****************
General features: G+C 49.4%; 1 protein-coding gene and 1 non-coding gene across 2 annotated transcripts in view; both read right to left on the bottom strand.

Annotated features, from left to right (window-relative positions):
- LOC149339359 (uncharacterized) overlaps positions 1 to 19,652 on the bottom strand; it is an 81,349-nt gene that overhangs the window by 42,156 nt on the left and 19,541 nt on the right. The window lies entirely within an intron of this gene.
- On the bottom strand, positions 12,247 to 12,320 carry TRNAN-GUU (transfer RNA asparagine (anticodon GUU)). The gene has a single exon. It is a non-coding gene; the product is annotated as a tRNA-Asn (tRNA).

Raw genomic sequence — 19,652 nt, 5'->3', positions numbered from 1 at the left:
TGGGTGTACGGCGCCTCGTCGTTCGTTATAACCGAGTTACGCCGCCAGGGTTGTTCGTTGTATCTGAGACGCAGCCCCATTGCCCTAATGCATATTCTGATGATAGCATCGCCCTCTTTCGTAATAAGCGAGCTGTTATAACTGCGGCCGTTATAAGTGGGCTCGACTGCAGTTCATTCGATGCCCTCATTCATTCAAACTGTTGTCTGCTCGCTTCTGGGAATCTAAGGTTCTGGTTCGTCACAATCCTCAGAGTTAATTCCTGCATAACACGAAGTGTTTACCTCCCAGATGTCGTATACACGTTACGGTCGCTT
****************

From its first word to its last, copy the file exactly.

General features: G+C 49.4%; 1 protein-coding gene and 1 non-coding gene across 2 annotated transcripts in view; both read right to left on the bottom strand.

Annotated features, from left to right (window-relative positions):
- LOC149339359 (uncharacterized) overlaps positions 1 to 19,652 on the bottom strand; it is an 81,349-nt gene that overhangs the window by 42,156 nt on the left and 19,541 nt on the right. The window lies entirely within an intron of this gene.
- On the bottom strand, positions 12,247 to 12,320 carry TRNAN-GUU (transfer RNA asparagine (anticodon GUU)). The gene has a single exon. It is a non-coding gene; the product is annotated as a tRNA-Asn (tRNA).

Raw genomic sequence — 19,652 nt, 5'->3', positions numbered from 1 at the left:
TGGGTGTACGGCGCCTCGTCGTTCGTTATAACCGAGTTACGCCGCCAGGGTTGTTCGTTGTATCTGAGACGCAGCCCCATTGCCCTAATGCATATTCTGATGATAGCATCGCCCTCTTTCGTAATAAGCGAGCTGTTATAACTGCGGCCGTTATAAGTGGGCTCGACTGCAGTTCATTCGATGCCCTCATTCATTCAAACTGTTGTCTGCTCGCTTCTGGGAATCTAAGGTTCTGGTTCGTCACAATCCTCAGAGTTAATTCCTGCATAACACGAAGTGTTTACCTCCCAGATGTCGTATACACGTTACGGTCGCTT